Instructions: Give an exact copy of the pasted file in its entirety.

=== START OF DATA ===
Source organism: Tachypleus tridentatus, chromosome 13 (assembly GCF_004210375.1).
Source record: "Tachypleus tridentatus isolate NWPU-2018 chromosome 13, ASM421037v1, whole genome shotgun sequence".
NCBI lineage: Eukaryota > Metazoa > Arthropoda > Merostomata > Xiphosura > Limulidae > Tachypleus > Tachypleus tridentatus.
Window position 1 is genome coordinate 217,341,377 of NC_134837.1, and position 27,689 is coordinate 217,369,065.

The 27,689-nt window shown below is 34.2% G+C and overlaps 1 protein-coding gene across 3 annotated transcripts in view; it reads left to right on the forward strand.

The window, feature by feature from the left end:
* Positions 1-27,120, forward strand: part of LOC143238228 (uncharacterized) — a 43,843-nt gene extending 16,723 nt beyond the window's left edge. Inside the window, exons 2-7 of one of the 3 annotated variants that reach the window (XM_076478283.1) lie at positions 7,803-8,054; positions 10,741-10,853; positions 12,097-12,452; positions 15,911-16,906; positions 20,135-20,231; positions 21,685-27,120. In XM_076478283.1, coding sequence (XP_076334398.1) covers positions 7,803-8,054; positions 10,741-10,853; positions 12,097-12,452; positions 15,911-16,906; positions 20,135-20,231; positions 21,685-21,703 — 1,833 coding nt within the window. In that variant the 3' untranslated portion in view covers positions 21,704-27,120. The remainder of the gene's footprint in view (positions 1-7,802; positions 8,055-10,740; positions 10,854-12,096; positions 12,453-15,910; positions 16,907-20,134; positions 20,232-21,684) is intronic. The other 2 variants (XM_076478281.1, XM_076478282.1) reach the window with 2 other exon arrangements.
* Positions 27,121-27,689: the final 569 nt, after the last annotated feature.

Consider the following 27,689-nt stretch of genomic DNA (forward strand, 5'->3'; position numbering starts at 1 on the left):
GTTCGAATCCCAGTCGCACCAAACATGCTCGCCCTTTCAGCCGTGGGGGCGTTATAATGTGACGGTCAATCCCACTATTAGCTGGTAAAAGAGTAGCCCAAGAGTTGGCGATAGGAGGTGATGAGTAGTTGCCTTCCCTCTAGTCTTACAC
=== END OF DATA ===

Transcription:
Source organism: Tachypleus tridentatus, chromosome 13 (assembly GCF_004210375.1).
Source record: "Tachypleus tridentatus isolate NWPU-2018 chromosome 13, ASM421037v1, whole genome shotgun sequence".
NCBI lineage: Eukaryota > Metazoa > Arthropoda > Merostomata > Xiphosura > Limulidae > Tachypleus > Tachypleus tridentatus.
Window position 1 is genome coordinate 217,341,377 of NC_134837.1, and position 27,689 is coordinate 217,369,065.

The 27,689-nt window shown below is 34.2% G+C and overlaps 1 protein-coding gene across 3 annotated transcripts in view; it reads left to right on the forward strand.

The window, feature by feature from the left end:
* Positions 1-27,120, forward strand: part of LOC143238228 (uncharacterized) — a 43,843-nt gene extending 16,723 nt beyond the window's left edge. Inside the window, exons 2-7 of one of the 3 annotated variants that reach the window (XM_076478283.1) lie at positions 7,803-8,054; positions 10,741-10,853; positions 12,097-12,452; positions 15,911-16,906; positions 20,135-20,231; positions 21,685-27,120. In XM_076478283.1, coding sequence (XP_076334398.1) covers positions 7,803-8,054; positions 10,741-10,853; positions 12,097-12,452; positions 15,911-16,906; positions 20,135-20,231; positions 21,685-21,703 — 1,833 coding nt within the window. In that variant the 3' untranslated portion in view covers positions 21,704-27,120. The remainder of the gene's footprint in view (positions 1-7,802; positions 8,055-10,740; positions 10,854-12,096; positions 12,453-15,910; positions 16,907-20,134; positions 20,232-21,684) is intronic. The other 2 variants (XM_076478281.1, XM_076478282.1) reach the window with 2 other exon arrangements.
* Positions 27,121-27,689: the final 569 nt, after the last annotated feature.

Consider the following 27,689-nt stretch of genomic DNA (forward strand, 5'->3'; position numbering starts at 1 on the left):
GTTCGAATCCCAGTCGCACCAAACATGCTCGCCCTTTCAGCCGTGGGGGCGTTATAATGTGACGGTCAATCCCACTATTAGCTGGTAAAAGAGTAGCCCAAGAGTTGGCGATAGGAGGTGATGAGTAGTTGCCTTCCCTCTAGTCTTACAC